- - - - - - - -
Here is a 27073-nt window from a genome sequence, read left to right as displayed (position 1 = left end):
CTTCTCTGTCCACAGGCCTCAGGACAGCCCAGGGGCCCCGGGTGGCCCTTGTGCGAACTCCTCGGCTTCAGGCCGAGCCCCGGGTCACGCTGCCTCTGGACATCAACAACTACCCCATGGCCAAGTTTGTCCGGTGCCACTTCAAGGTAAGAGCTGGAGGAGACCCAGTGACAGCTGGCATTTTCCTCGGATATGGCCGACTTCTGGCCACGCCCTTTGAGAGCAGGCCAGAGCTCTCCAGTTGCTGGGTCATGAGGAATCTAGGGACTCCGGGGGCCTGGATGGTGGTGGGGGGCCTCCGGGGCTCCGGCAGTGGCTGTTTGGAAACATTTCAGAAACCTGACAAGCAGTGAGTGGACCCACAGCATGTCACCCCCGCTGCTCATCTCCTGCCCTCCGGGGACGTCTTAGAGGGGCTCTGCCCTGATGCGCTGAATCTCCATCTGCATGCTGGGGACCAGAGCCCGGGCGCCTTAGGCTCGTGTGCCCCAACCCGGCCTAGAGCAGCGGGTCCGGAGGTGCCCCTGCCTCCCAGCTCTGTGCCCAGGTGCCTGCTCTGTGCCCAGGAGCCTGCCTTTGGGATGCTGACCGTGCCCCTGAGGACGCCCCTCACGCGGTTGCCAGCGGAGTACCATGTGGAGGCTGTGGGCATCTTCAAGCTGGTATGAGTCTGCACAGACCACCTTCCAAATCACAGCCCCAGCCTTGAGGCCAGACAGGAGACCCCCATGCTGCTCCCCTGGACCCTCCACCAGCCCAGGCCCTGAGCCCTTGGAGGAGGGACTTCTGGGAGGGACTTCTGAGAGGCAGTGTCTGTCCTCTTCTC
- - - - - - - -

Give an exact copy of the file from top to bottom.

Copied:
Here is a 27073-nt window from a genome sequence, read left to right as displayed (position 1 = left end):
CTTCTCTGTCCACAGGCCTCAGGACAGCCCAGGGGCCCCGGGTGGCCCTTGTGCGAACTCCTCGGCTTCAGGCCGAGCCCCGGGTCACGCTGCCTCTGGACATCAACAACTACCCCATGGCCAAGTTTGTCCGGTGCCACTTCAAGGTAAGAGCTGGAGGAGACCCAGTGACAGCTGGCATTTTCCTCGGATATGGCCGACTTCTGGCCACGCCCTTTGAGAGCAGGCCAGAGCTCTCCAGTTGCTGGGTCATGAGGAATCTAGGGACTCCGGGGGCCTGGATGGTGGTGGGGGGCCTCCGGGGCTCCGGCAGTGGCTGTTTGGAAACATTTCAGAAACCTGACAAGCAGTGAGTGGACCCACAGCATGTCACCCCCGCTGCTCATCTCCTGCCCTCCGGGGACGTCTTAGAGGGGCTCTGCCCTGATGCGCTGAATCTCCATCTGCATGCTGGGGACCAGAGCCCGGGCGCCTTAGGCTCGTGTGCCCCAACCCGGCCTAGAGCAGCGGGTCCGGAGGTGCCCCTGCCTCCCAGCTCTGTGCCCAGGTGCCTGCTCTGTGCCCAGGAGCCTGCCTTTGGGATGCTGACCGTGCCCCTGAGGACGCCCCTCACGCGGTTGCCAGCGGAGTACCATGTGGAGGCTGTGGGCATCTTCAAGCTGGTATGAGTCTGCACAGACCACCTTCCAAATCACAGCCCCAGCCTTGAGGCCAGACAGGAGACCCCCATGCTGCTCCCCTGGACCCTCCACCAGCCCAGGCCCTGAGCCCTTGGAGGAGGGACTTCTGGGAGGGACTTCTGAGAGGCAGTGTCTGTCCTCTTCTC